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I congratulate Christian Matheson on shepherding me and James Heappey to the Backbench Business Committee to secure the debate. I thank the Committee for allowing us the opportunity to have this debate, which is important. It is always a pleasure to follow Albert Owen. We agree on most things rural; our constituencies are not dissimilar. I was touched when Susan Elan Jones described that nonsensical hypothesis and the threshold of 15,000 people, and I instantly started to think about my constituency. No community there would reach that level, except the town of Aberystwyth and that would be seasonal—it would depend on a lot of students. I say that to illustrate the challenge of rurality.
The debate has been very good. We have heard about the cities and what I call semi-rural constituencies. I am going to talk about my constituency, which is particularly rural. It is 1,795 sq km, it has 147 villages and hamlets and 700 family farms—one large community. The hon. Member for Wells described Glastonbury, without the 200,000 visitors, as a smallish town with 10,000 people. A town of 10,000 people in my constituency would be a metropolis. The scenario is very different, but the people there have the same entitlements and same needs and they are still being let down by the attitude and practices of the commercial banks. That has been the message in almost every contribution that has been made.
In 2011 I spoke in a debate in this place about bank closures. The number of branches had halved, from 20,000 in 1988 to about 9,300 then, and that figure has dropped further since. We can have a debate about the reliability of statistics. That is perhaps something on which the banks themselves should reflect, but the University of Nottingham report—Mr Lammy alluded to this—said that
“the rate of closure has slowed more recently” and that seems to be the case only because of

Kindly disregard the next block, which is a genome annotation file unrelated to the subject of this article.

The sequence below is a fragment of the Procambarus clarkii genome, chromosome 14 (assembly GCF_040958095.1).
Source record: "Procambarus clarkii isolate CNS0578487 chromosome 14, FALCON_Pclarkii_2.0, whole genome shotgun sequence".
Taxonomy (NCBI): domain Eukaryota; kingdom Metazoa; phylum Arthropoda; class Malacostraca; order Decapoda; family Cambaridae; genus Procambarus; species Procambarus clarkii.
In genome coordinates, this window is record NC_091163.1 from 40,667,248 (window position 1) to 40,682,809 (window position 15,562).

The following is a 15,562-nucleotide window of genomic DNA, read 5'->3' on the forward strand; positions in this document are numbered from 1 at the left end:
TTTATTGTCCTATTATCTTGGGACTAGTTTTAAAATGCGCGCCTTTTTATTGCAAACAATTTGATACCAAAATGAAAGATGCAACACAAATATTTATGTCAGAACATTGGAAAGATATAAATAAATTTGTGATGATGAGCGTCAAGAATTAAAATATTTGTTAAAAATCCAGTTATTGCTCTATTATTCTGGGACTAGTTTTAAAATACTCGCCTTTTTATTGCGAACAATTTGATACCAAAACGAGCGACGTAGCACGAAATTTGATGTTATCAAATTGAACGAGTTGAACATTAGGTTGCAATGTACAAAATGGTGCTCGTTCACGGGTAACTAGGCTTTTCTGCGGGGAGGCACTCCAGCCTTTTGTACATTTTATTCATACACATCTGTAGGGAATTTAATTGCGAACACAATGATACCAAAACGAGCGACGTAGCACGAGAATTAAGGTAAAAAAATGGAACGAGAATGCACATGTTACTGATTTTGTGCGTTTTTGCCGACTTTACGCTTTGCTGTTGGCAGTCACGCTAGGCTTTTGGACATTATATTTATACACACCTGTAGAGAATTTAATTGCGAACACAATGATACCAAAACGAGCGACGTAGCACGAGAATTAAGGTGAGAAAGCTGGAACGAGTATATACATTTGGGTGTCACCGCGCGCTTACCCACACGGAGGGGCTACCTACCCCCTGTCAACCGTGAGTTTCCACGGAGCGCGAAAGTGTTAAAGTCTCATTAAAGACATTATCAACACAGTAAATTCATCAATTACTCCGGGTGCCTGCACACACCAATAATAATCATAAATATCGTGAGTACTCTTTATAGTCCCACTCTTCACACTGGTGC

“the much reduced stock of branches”.
Hardly a positive sign.
The decline is certainly not abating in rural areas. Over the past year, more than 600 bank branches have closed and now 1,200 communities have lost all their banks, putting our high streets and market towns in jeopardy. That is something the banks said would not happen—they said the last bank in the town would stay one way or another.
None of us can deny that there has been a shift in how many people access banking services. For many, that has led to more options and more flexibility from mobile and online banking. According to the British Bankers Association, mobile banking apps have become the No. 1 way that people bank, with 22 million downloads of banking apps, and that is forecast to increase hugely over the next few years. Like the hon. Member for Ynys Môn, I have a cheque book. I will keep it going as long as I can, or as long as the banks allow me.
Many businesses will bank either through call centres or distance banking relationship managers. I always think the description “relationship manager” is slightly inconsistent. The notion is that constituents of mine in west Wales will have a relationship manager in Swansea or Bristol—look at a map; it is a long way away. There is a disconnect between them and as a result local businesses suffer and sometimes the advice that is given can be problematic. The requirement is for local managers who understand the business in the area. That is hugely important and can make a huge difference to the small and medium-sized businesses that they are there to serve.
The issue of broadband and mobile coverage is hugely important. My constituency is in the bottom 10 in the UK in terms of broadband speeds and actual coverage. Next Wednesday, I have a debate in Westminster Hall, for those who are interested in that matter in a Welsh context. That is hugely significant for the debate we are having as is the issue of physical access to a bank. I live six miles from the great metropolis of Aberystwyth. I have the luxury of a car; I own one. I have the luxury of a train and a bus.